While I understand that Magic: the Gathering as a game is not for everyone, it has to be said that its art is universal. Throughout the years I have seen a few builders drawing inspiration from the game, directly or indirectly and always to great results. This time Pascal, who built a LEGO Gisela, the Broken Blade a while ago, brings us Myojin of Night’s Reach, an important lore character from a not-so-loved expansion set from ten years ago. The model is made with enough detail to be immediately recognizable and sufficiently creepy too. The builder has a style that captures the most essencial elements of a card art but keeping it at a cartoony simplicity.
Now, I would like to ask my friends how it feels to play against this card, but since I put it in my deck, I do not have any friends.
Forget the chainsaw dripping with blood — everything in the face of this creepy clown built by LegoOzp is unsettling. The printed eye tiles, the colorful 4×4 dishes on the cheeks, the menacing grin — it’s enough to make someone like me with no fear of clowns a tad uncomfortable.
LEGO had the box for the next series of Collectible Minifigures (CMF) covered up when we were at their preview event in New York yesterday, but after we, FBTB, and others had left, they uncovered the box for some reason, and media who were still hanging around got a peek. The box confirms a number of previous leaks and rumors, so let’s dig in on what we’ve learned so far.
Games can provide inspiration for LEGO builders, although its often videogames rather than their more old-school cousin, the board game. Simon NH, however, has taken Settlers of Catan as his muse, and it has prompted a wonderful island scene, which ironically wouldn’t look out of place in a medieval real-time strategy game on PC! The landscaping grabs the initial attention, with a lovely colour gradient around the shoreline and excellent rockwork. But it’s the buildings which hold the eye, rewarding a closer look at some of the fabulous building techniques on display.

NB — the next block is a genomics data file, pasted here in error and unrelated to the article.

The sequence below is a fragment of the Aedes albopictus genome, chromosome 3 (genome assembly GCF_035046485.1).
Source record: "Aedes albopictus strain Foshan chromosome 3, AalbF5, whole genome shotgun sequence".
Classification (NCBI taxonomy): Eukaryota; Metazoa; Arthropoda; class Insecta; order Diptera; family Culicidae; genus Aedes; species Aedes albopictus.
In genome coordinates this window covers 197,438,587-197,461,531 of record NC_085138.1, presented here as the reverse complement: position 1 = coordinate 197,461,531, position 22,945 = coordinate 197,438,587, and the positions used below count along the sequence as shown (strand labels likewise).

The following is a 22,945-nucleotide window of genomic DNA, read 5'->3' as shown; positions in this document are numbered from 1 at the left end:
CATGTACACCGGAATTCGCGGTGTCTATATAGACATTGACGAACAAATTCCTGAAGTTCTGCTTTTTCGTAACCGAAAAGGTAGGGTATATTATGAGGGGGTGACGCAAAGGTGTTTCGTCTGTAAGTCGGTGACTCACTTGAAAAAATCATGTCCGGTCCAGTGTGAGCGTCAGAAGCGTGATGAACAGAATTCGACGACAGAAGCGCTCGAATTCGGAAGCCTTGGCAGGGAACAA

The Brothers Brick publishes so many news stories each week that we’re rounding them up for some weekend reading of the best of LEGO news and reviews. This is our Weekly Brick Report for the third week of February, reporting live from Toy Fair 2017 in New York City!
Yes Yoda, I AM judging you by your size. And I judge you to be the cutest little Force-wielder ever. These microscale LEGO Star Wars figures by dmitri dolgov are fabulous — enough detail to be instantly recognisable, yet teeny-tiny enough to be supercute blocky interpretations. Sorry Dmitri, but I insist you go and build all the other Star Wars characters at this scale. Immediately.
In the same format of the instructions for my Ronin Titan, I present the first life size weapon build in this tutorial style: the M-6 Carnifex hand cannon from the Mass Effect series. See the list of parts needed, then follow the step-by-step video below and be prepared for the challenges the Andromeda Galaxy sends your way. The video shows techniques I commonly use for working triggers and slides on weapon builds at this scale, as well as one technique I sometimes use for angled pistol grips.
What killed the dinosaurs? The Ice Age! Whether you love him for his puns or hate him for the same reason, Mr. Freeze is an excellent counterpoint to the broody Bat of Gotham. So buckle up readers and get nostalgic for icy puns because it’s time to review Mr. Freeze Ice Attack (Set 70901).
This set retails for $19.99 and has 201 pieces. Based on LEGO’s standard pricing of $0.10 per piece, this price tag is pretty much spot on. It comes with three minifigs (Batman, Mr. Freeze, and a Security Guard), Mr. Freeze’s Exosuit, a power plant console, and a minifig-sized chunk of ice. Interestingly, this set combines with two other new Batman sets: 70900 The Joker Balloon Escape and 70910 Scarecrow Special Delivery. The end result is a mega-set that looks like the power station from the opening scene of the LEGO Batman Movie. Pretty nifty, right?